Bringing it Home in Ohio’s 13th Congressional District


Ohio State House Minority Leader Emilia Sykes faced an uphill challenge in Ohio’s redrawn 13th Congressional District. In a majority white district, Sykes was running to become the first Black woman to represent the 13th in a midterm environment that many thought would favor Republicans and most race rating organizations like FiveThirtyEight and Cook Political report rated as lean Republican. Sykes’ advantage came from high name recognition and a connection to the community her opponent did not possess.


GQR’s research helped determine key strengths for Sykes that worked to create distinct contrasts with a largely unknown opponent. We were able to defy expectations by:

  • Defining Sykes before the other side had a chance to. With a record in the State House of working with both Republicans and Democrats to deliver for her constituents, our research showed that Sykes began the race with a sizeable base in the Akron area we could build from in paid communication before the onslaught of negative ads against her had a chance to break through in any meaningful way. The strategic decision was made to spend early.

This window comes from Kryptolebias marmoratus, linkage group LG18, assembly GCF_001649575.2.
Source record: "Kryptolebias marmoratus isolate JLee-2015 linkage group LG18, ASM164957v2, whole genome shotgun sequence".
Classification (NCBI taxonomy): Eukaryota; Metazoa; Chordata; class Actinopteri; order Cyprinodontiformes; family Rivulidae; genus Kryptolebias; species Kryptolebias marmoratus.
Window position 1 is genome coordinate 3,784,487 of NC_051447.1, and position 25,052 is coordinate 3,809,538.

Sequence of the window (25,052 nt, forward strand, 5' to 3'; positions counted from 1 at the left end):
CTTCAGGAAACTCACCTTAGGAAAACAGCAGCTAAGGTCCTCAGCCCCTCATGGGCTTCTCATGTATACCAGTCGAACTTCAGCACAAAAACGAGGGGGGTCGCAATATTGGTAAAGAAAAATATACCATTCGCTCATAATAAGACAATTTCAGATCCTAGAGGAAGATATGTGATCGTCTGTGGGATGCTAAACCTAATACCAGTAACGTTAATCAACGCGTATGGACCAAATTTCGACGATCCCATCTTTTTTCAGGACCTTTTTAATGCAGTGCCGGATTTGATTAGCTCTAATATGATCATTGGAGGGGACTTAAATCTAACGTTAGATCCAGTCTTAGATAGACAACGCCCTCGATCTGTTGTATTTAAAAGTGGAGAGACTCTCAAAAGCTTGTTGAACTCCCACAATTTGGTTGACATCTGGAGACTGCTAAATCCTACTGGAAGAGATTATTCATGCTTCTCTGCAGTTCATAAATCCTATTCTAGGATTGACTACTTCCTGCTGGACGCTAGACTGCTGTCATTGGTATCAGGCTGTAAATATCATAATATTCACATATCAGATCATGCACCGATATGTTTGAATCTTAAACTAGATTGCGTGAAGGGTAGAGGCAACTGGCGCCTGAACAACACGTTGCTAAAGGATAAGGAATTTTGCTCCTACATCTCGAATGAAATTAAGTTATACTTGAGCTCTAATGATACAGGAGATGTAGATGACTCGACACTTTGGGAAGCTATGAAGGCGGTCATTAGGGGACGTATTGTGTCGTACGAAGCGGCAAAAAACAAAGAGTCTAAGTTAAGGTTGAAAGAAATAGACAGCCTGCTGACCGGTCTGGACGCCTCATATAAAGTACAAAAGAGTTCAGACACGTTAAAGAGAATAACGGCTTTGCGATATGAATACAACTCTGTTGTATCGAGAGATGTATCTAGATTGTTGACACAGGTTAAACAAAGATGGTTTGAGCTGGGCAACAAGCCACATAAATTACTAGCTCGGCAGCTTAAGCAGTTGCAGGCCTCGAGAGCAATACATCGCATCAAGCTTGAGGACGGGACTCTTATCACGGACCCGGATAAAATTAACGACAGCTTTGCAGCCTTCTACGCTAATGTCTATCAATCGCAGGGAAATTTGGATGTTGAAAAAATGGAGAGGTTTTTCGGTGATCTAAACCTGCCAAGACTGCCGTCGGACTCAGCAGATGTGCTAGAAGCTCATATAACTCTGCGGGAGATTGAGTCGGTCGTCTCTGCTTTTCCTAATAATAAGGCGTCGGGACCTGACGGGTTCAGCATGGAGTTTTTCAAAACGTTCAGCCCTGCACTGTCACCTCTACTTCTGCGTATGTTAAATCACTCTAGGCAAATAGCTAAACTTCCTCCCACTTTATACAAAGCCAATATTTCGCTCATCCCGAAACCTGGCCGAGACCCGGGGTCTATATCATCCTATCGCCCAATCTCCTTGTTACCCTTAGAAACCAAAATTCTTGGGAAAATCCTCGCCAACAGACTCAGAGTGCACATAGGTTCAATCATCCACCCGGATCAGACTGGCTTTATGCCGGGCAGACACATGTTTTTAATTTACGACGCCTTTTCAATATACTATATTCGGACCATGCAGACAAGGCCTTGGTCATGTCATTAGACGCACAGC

• Casting Gilbert as extreme and out of touch. The next phase of the strategy was to highlight how Gilbert’s views were out of touch with those of voters. Even though she was pregnant, we emphasized Gilbert’s support of a national abortion ban. We also underscored Gilbert’s support for policies that hurt everyday Ohioans such as cutting Social Security and Medicare and more tax breaks for the wealthy, while highlighting, especially visually, her extreme wealth.
  • Closing the campaign pushing back against deceitful attacks. Our final ad called out Republicans’ attack ads for what they were, lies, while delivering a sharp contrast between the two candidates. We reminded voters of Gilbert’s extreme positions while hitting the central theme of Sykes’ candidacy – a candidate who is fighting for the needs of everyday people in the community that raised her.

Thanks to this strategy, Sykes was able to overcome nearly $9 million in a spending against her to become the first black woman to represent Ohio’s 13th Congressional District in Congress.